Malapropism Definition

Malapropism finds its origins in the French phrase mal a propos, which means “inappropriate.” It is the use of an incorrect word in place of a similar-sounding word, which results in a nonsensical and humorous expression.

The word malapropism comes from “Mrs. Malaprop,” a character in Sheridan’s comedy The Rivals, who has a habit of replacing words with incorrect and absurd utterances, producing a humorous effect. A miss-speech is considered malapropism when it sounds similar to the word it replaces, but has an entirely different meaning. For instance, replacing acute with obtuse is not a malapropism because the words have contrasting meanings, but do not sound similar.

Using obtuse for abstruse, on the other hand, is a malapropism, as there is a difference in meanings, and both words sound similar. These characteristics makes malapropism different from other errors in speech, such as eggcorns and spoonerisms.

Common Malapropism Examples

Malapropism is a common phenomenon in our daily life. We find some hilarious Malapropism examples being quoted in the media.

Example #1

The magazine New Scientist reports one of its employees calling his colleague “a suppository (i.e. repository) of knowledge.” The magazine further reports the worker apologized for his “Miss Marple-ism (i.e. Malapropism).”

Example #2

Richard J. Daley, the former mayor of Chicago, is said to have called a “tandem bicycle” a “tantrum bicycle,” and to also have incorrectly used the phrase “Alcoholics Unanimous,” rather than “Alcoholics Anonymous.”

Example #3

Bertie Ahern, the former Irish Taoiseach, is said to have given a warning to his country against “upsetting the apple tart (i.e., apple cart) of his country’s economic success”.

More Common Malapropism Examples

  • Cheer up. I predicate (predict) a final victory.
  • His capacity for hard liquor is incredulous (incredible).
  • This does not portend (pretend) to be a great work of art.
  • Fortuitously (fortunately) for her, she won the sweepstakes.

Examples of Malapropism in Literature

In literature, malapropism is employed to create humorous effect.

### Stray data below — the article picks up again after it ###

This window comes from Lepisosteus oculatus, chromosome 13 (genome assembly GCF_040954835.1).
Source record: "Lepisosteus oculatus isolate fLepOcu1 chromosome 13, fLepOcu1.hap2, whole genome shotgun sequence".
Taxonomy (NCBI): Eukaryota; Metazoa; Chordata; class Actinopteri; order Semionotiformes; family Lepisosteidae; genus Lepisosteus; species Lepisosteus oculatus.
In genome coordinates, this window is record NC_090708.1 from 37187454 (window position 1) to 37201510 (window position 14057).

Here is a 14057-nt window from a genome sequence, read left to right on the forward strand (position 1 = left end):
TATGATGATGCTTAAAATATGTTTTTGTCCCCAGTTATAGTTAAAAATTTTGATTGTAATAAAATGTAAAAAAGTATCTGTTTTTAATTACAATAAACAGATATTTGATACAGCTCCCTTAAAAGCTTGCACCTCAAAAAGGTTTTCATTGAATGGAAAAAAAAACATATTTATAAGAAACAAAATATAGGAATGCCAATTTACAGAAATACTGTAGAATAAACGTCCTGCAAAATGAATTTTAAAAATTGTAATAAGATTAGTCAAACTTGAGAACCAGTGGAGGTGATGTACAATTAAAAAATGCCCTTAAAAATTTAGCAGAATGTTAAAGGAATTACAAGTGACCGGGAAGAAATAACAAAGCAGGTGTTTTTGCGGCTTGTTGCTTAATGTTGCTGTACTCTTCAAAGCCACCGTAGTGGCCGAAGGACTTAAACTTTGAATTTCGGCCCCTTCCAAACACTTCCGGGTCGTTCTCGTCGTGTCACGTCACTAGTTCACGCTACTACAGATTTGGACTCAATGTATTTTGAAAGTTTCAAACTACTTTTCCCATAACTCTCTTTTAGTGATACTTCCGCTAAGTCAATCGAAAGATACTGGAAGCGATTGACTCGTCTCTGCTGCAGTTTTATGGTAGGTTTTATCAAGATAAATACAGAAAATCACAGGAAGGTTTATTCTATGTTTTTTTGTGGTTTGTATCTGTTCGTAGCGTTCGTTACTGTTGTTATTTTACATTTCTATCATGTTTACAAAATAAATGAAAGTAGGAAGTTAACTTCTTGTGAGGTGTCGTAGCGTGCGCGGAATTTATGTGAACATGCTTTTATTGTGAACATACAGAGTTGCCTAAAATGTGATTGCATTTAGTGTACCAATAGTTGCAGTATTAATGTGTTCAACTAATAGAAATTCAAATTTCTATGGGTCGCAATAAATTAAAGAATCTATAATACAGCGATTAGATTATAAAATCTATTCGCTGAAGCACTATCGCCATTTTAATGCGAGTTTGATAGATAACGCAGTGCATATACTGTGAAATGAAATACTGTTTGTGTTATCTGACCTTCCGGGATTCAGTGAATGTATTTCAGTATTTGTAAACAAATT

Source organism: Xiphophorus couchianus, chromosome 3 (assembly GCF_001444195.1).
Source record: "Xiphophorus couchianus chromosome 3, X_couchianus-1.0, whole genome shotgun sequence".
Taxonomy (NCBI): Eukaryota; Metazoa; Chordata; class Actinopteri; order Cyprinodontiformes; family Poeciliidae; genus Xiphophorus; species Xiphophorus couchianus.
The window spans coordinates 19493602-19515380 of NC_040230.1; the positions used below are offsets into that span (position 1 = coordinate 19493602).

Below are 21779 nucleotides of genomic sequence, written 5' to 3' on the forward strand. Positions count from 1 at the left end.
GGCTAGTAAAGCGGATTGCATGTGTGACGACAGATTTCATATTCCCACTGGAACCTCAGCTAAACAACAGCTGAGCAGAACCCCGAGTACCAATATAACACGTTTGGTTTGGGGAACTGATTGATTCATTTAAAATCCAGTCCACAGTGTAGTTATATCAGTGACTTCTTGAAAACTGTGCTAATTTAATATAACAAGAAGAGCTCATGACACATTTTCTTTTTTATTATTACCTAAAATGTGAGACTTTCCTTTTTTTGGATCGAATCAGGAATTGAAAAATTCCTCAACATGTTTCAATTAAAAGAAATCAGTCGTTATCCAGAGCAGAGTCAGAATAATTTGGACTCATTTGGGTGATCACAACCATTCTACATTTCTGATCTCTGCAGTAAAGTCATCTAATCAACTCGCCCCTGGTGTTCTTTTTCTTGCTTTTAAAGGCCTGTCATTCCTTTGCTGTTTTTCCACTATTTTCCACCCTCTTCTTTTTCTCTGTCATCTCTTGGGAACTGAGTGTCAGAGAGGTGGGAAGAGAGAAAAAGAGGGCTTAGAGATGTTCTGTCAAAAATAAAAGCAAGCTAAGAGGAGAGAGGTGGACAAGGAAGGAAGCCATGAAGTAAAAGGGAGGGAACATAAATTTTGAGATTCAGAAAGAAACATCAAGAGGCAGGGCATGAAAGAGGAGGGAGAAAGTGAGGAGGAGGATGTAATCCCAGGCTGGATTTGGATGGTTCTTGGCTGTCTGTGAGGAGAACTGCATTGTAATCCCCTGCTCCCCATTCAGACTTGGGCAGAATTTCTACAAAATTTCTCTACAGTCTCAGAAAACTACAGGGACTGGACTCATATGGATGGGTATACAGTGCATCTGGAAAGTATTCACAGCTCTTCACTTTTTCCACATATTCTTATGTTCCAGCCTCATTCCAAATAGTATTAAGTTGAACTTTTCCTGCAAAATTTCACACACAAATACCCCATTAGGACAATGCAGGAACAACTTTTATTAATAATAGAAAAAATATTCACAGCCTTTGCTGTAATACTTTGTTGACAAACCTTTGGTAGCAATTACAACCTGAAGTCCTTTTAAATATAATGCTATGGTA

Example #1: The Rivals (By Richard Brinsley Sheridan)

In his novel, The Rivals, Richard Sheridan introduces a character, Mrs. Malaprop, who habitually uses words that mean quite the opposite to the words she intends to use, but which have similar sounds to the words she replaces. It becomes a great source of humorous effect in the play. For example, in Act III, Scene 3, she tells Captain Absolute:

“Sure, if I reprehend anything in this world it is the use of my oracular tongue, and a nice derangement of epitaphs!”

In the above passage, she comically replaces apprehend with reprehend, vernacular with oracular, arrangement with derangement, and epithets with epitaph.

Some other funny examples of malapropism in the same play include “… illiterate (obliterate) him quite from your memory,” and “… she’s as headstrong as an allegory (alligator).”

Example #2: Much Ado About Nothing (By William Shakespeare)

William Shakespeare uses malapropism in his plays as well. Look at the following example of malapropism uttered by Constable Dogberry in Act III, Scene 5 of Much Ado About Nothing:

“Our watch, sir, have indeed comprehended two auspicious persons.”

Notice the use of comprehended for apprehended, and auspicious for suspicious.

Similarly, an instance of malapropism can be observed in Act I, Scene 3 of Twelfth Night. Sir Toby Belch says:

“By this hand, they are scoundrels and subtractors
that say so of him. Who are they?”

The malapropism here is “subtractors,” which should have been “detractors.” Yet another example comes from the same character in Act I, Scene 5 of the same play:

OLIVIA: “Cousin, cousin, how have you come so early by this

SIR TOBY BELCH: “Lechery! I defy lechery.”

Here, the use of lechery” instead of lethargy is a malapropism.

Example #3: Huckleberry Finn (By Mark Twain)

In Chapter 33 of Mark Twain’s Huckleberry Finn, Aunt Sally can be spotted using a malapropism. She says:

“I was most putrified with astonishment,”

Here, the use of the word putrified is a malapropism, as it seems she was thinking of petrified.

Function of Malapropism

Although it is considered an error in speech, malapropism is a great source of humor in both everyday life and literature. In daily life, malapropisms are often unintentional, but writers introduce malapropism in their literary works intentionally to produce comic effect. It ensures the attention of the readers, as it inserts an extra element of interest in a literary piece. This is the reason why the characters using hilarious malapropisms are often well-known.

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